Representative Anthony Weiner of New York is asking for a "short" leave of absence from Congress and he is entering rehab to deal with his problem. But with the leadership of his own party calling for him to resign, it is unlikely that he will ever be able to effectively represent his district. It is time for him to step down.
What was he thinking each time he sent obscene text messages and explicit pictures to women around the country? Did it not occur to him that it was wrong? He must have known that his actions were inappropriate. He must have realized that he was risking everything if he was caught.
By his own admission, if one believes him, he was "sexting" for three years. He was hooking up with women through Facebook and Twitter. These were women he did not know. What made him think no one would talk? What does this say about his judgment? And why did he lie? Did he really believe he could get away with his claim that his Twitter account was hacked? And what does he think of the adverse impact these revelations have brought on the women he communicated with?
Perhaps the person he hurt the most was his wife of less than a year, Huma Abedin, who has been a close associate of Secretary of State Hillary Clinton's for more than a decade. Didn't Weiner think of the severe pain he would inflict on his wife, the woman he says he loves, if his exploits were discovered? What kind of love is this? It is very likely that he knew she might be pregnant when he was sending his last texts.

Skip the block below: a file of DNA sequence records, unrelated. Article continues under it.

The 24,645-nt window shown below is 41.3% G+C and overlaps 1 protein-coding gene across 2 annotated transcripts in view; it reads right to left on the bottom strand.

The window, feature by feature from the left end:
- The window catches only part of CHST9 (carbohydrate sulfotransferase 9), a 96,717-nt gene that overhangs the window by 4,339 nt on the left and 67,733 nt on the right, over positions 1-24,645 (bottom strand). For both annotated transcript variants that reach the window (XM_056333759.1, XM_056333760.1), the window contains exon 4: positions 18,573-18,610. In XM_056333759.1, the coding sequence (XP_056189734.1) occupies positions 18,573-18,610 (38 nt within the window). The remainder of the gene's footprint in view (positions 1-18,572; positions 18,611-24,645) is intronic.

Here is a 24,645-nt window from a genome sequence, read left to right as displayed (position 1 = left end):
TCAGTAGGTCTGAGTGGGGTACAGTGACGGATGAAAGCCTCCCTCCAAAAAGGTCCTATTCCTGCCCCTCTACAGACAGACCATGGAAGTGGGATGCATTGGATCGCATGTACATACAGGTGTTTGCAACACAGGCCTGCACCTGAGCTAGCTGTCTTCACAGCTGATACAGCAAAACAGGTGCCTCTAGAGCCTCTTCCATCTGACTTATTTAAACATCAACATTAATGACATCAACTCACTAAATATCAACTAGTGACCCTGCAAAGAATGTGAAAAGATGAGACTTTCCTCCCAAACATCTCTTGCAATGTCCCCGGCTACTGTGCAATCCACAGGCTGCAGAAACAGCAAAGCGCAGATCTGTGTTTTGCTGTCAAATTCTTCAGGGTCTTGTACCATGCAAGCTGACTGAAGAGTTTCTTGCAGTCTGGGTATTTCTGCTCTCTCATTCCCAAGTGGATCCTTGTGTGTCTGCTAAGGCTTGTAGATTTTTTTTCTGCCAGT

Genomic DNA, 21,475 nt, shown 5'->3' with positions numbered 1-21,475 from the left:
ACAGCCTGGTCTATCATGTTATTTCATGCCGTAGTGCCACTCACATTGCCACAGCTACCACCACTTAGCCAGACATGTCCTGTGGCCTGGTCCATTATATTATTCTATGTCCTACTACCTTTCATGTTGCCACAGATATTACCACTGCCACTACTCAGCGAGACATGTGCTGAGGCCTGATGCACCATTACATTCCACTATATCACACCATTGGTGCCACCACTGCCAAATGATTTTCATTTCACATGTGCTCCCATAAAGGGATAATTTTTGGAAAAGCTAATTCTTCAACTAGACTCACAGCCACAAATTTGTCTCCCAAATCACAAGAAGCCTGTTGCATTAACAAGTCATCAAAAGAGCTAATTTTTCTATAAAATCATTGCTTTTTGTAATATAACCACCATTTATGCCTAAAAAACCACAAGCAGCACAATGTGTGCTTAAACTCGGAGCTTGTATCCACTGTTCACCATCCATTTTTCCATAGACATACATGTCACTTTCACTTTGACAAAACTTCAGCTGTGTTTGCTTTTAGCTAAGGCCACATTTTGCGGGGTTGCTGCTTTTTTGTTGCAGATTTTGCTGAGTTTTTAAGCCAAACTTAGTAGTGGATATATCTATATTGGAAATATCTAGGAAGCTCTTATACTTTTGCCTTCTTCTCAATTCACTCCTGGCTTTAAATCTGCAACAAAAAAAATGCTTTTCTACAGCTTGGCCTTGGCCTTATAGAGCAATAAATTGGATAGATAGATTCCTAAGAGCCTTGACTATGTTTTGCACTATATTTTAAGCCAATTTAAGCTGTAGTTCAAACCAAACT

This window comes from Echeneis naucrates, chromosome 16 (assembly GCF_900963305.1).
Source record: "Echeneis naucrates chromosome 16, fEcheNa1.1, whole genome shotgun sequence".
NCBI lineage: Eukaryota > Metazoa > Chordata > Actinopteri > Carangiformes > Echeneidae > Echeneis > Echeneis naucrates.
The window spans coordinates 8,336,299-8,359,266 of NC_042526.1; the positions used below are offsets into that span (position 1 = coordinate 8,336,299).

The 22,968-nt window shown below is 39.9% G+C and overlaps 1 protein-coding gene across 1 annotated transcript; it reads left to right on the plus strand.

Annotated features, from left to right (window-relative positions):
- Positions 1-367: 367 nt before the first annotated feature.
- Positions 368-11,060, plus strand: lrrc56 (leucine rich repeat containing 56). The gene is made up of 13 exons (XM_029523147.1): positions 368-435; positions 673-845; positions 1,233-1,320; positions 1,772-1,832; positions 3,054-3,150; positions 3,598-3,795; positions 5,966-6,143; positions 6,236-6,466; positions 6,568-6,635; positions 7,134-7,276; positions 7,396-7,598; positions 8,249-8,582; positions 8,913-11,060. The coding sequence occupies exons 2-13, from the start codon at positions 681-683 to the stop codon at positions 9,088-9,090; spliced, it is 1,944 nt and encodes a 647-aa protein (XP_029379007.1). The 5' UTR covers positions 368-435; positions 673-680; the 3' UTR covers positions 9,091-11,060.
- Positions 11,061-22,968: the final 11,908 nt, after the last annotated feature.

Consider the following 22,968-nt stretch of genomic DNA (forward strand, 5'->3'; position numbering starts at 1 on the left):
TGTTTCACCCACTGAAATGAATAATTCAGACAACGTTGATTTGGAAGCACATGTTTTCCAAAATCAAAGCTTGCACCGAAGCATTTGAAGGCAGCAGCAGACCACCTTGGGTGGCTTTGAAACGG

Representative Weiner is an outspoken, brash and energetic spokesperson for progressive causes. Because of his tenure and tenacity he could get things done. While his arrogance could rub his colleagues the wrong way, he was very popular and highly respected by residents in his home district. But now he has embarrassed many of those who have always supported him.
Some commentators have said he did not commit a crime (that we know of) and that he has consistently represented his district and his party well. They point to other elected officials from both parties who have made similar mistakes and remained in office. But shouldn't we always demand that our representatives be exemplars of American Democracy?
In recent weeks Representative Anthony Weiner has become a major issue. Republicans, until recently reeling from criticism of their Medicare proposal, have focused their attention on Weiner's bad behavior. When Congress returns to work Monday, following its recess, Weiner's actions will be a big distraction. That is one reason why House Democratic Leader Nancy Pelosi, Democratic Party Chair Debbie Wasserman Schultz and House Democratic campaign committee chair Steve Israel have all called for Representative Weiner to resign.
Representative Weiner can no longer effectively serve his district because he has lost the support of his party's leadership. He is now under investigation for his actions. He can no longer be a credible leading voice on important progressive issues. If he chooses to stay in Congress he will have little or no power.
Representative Anthony Weiner says is fully committed to saving his marriage and repairing his relationships with family and friends. And now he will be on a leave of absence so he can get help with his serious problem. These matters will all need his full attention.
Therefore, the right thing for Representative Anthony Weiner to do is resign.